These players will push their serve or only hit a very predictable amount of spin to keep it in, and eschew the possibility of taking control of the point from the outset, because they are so risk averse. Once the point has begun they will worship at the altar of topspin or slice, because that’s what grinders do. Lower level grinders slice more often, higher level grinders hit more topspin. This kind of player is best advised to be more fit than their opponents, because they are going to need every bit of their endurance and speed to run down a lot of shots every point all match long. These players don’t think about forcing the opponent to make errors. The number one way this player can win is my outlasting their opponent, wearing them down, waiting until they miss more, but when they meet someone with more offensive weapons and good fitness, things will be hopeless for them.
The smarter of these kinds of players place a premium on hitting cross court shots, which was outlined in great detail in Tennis Strategy 101, and will not be repeated in Tennis Strategy 201 or 301.
First Strike All The Time
On the other side of the spectrum are the impatient players, who want the point over now, and once they have hit 3 or 4 shots they will want to go for a big point ending shot. This kind of player hits their first serve about as hard as they can every time, but they might have a patty cake second serve. At lower levels they may only be making 25% of their first serve attempts, but a very high percentage of that small number may be instantly gratifying, because they are un-returnable, or they get the occasional ace. Some of these players are actively trying for aces, and are disappointed if the opponent gets a racquet on the ball.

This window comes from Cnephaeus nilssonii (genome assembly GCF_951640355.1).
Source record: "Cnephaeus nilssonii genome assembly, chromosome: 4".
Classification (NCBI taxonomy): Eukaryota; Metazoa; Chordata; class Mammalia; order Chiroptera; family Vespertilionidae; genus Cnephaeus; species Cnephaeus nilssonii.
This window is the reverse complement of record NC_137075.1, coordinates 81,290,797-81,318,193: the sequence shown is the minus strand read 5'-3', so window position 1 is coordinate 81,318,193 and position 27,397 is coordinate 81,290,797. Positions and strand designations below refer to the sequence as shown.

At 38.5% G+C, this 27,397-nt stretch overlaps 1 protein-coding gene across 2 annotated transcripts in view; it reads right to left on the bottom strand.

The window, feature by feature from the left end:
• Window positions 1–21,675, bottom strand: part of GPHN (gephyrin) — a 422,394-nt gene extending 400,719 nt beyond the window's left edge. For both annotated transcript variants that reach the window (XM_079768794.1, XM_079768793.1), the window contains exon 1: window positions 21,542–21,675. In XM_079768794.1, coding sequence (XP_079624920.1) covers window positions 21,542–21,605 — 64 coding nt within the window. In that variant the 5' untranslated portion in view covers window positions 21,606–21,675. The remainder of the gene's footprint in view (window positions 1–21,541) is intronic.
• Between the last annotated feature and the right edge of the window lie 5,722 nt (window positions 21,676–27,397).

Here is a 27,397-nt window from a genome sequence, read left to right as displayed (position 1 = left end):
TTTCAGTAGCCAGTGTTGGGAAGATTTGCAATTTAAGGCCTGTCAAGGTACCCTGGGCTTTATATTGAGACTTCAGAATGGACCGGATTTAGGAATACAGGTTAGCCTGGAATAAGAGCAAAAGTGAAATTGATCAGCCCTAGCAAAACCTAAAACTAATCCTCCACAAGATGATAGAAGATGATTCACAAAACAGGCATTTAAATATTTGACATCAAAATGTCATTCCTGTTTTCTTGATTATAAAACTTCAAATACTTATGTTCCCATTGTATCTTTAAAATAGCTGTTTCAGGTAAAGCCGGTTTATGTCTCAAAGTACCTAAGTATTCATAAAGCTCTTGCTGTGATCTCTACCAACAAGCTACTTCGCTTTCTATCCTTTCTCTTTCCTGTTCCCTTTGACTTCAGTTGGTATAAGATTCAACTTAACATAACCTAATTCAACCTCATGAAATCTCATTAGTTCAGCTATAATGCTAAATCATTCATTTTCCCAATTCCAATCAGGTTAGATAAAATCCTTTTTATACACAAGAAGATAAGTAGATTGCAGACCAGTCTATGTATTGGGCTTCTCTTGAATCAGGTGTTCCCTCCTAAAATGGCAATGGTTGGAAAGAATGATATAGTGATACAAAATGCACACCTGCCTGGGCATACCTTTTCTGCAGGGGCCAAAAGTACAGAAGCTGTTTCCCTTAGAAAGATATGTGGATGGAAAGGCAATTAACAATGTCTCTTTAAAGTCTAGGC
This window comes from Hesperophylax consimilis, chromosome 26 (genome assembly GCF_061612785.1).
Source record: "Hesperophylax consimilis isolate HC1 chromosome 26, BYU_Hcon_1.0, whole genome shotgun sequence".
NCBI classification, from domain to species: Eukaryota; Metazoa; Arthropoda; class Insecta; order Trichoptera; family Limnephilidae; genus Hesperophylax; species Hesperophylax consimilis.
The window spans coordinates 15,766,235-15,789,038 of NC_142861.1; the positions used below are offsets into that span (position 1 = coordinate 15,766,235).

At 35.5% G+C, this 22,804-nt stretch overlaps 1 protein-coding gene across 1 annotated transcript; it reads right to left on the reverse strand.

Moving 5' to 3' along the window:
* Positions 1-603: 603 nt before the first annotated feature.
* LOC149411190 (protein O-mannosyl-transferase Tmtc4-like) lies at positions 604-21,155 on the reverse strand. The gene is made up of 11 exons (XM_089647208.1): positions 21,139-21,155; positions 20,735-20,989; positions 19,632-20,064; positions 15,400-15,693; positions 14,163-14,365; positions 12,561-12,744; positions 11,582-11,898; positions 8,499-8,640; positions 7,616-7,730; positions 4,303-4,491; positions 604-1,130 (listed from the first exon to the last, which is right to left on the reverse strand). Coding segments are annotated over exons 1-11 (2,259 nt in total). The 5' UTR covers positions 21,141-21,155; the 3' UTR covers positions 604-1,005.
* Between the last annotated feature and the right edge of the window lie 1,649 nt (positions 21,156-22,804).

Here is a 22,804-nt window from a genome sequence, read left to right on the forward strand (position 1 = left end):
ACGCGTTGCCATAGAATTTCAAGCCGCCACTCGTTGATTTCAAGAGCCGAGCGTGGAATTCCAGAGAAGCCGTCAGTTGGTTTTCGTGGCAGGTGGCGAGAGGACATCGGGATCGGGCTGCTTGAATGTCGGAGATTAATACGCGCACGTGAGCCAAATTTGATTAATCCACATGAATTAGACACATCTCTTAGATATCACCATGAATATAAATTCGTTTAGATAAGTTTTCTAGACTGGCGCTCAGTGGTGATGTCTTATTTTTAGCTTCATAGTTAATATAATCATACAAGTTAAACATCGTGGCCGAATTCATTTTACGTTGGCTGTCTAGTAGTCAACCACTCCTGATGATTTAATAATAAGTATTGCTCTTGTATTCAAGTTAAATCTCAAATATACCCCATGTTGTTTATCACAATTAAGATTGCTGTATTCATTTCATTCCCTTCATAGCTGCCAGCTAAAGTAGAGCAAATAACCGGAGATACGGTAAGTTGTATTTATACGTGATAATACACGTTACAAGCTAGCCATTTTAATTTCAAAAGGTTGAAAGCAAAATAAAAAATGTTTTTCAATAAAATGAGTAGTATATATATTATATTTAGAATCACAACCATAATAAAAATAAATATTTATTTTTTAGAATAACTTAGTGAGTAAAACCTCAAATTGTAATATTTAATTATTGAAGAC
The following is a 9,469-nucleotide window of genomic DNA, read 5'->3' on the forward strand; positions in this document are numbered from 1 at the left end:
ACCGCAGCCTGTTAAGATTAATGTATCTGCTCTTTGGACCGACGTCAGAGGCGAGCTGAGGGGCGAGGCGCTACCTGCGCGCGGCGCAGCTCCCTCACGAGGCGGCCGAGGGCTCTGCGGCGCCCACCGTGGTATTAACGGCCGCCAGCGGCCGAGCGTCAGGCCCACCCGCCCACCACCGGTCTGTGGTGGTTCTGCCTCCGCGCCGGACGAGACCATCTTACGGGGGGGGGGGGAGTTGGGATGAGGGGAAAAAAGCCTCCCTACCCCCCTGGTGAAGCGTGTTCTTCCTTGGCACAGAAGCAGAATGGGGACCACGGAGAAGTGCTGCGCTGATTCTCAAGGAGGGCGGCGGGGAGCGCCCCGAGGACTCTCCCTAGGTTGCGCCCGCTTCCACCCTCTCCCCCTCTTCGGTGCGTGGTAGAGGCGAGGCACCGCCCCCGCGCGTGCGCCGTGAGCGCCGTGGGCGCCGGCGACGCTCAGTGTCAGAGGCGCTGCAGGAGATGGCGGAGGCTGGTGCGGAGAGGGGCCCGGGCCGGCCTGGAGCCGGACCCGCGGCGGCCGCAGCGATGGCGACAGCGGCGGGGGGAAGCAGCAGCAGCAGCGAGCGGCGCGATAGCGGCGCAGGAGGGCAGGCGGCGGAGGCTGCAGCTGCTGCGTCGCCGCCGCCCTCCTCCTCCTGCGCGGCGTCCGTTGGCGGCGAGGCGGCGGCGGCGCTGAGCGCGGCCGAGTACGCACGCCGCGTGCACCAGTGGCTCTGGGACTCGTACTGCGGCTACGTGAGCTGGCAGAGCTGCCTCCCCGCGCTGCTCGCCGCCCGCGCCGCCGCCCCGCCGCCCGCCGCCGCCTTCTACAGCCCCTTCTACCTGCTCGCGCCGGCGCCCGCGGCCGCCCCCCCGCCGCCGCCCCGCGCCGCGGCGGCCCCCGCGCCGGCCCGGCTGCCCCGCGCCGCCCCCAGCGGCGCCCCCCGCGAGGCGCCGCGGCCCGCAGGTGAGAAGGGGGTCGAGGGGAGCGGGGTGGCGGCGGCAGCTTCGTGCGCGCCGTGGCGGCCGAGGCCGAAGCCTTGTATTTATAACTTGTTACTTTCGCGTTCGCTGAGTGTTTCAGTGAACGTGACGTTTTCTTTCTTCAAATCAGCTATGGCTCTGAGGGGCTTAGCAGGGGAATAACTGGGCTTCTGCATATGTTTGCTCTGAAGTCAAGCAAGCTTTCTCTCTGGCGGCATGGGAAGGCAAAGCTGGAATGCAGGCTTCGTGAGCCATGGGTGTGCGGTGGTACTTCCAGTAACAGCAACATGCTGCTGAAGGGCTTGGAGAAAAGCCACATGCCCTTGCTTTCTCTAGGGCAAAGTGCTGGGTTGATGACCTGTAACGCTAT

What They Don’t Realize
The fact that up to 75% of the points could be played on their second serve is lost on them, and that will also contribute to an inflated number of double faults that will eat into the stat behind their overly aggressive first serve philosophy. One thing that can keep this player hooked on speed is the infrequent day, when their serve is ‘on’, when they make over 50% of their serves in, and thus are very difficult to break. Those days can trick them into thinking that a day will come when they can do that all of the time. Some of these people also go for big serves on second serves and might be double faulting every game, even up to 2 or 3 times a game.
The 0-4 Fallacy
Some people incorrectly interpret the data which shows how a high percentage of points end quickly, believing that it suggests players should strive to win or lose fast. The ill-advised power player is so aggressive they are obsessed with what they think is ‘First Strike’ tennis, but they are losing too many points too quickly to be effective with that thought.
It doesn’t matter how fast
your shot is, if it’s out.
These types of players will often go for too much on their first shot, instead of playing a smart shot to keep them in control of the point, so that they can put the opponent in a bad position, put them under pressure, then finish the point at an appropriate time. As Styrling Strother points out, you should think in terms of two shots at a time, but you want to make them. It’s great to have short points as long as you are winning most of them. But you will need to chart your match in order to determine if you are winning points quickly or losing them.
Line up your game with your actual skills. Play shots you can make. Take some calculated risks. Playing mindlessly consistent or powerful is a mistake, and learn more about a very well dialed in strategy as we go forward.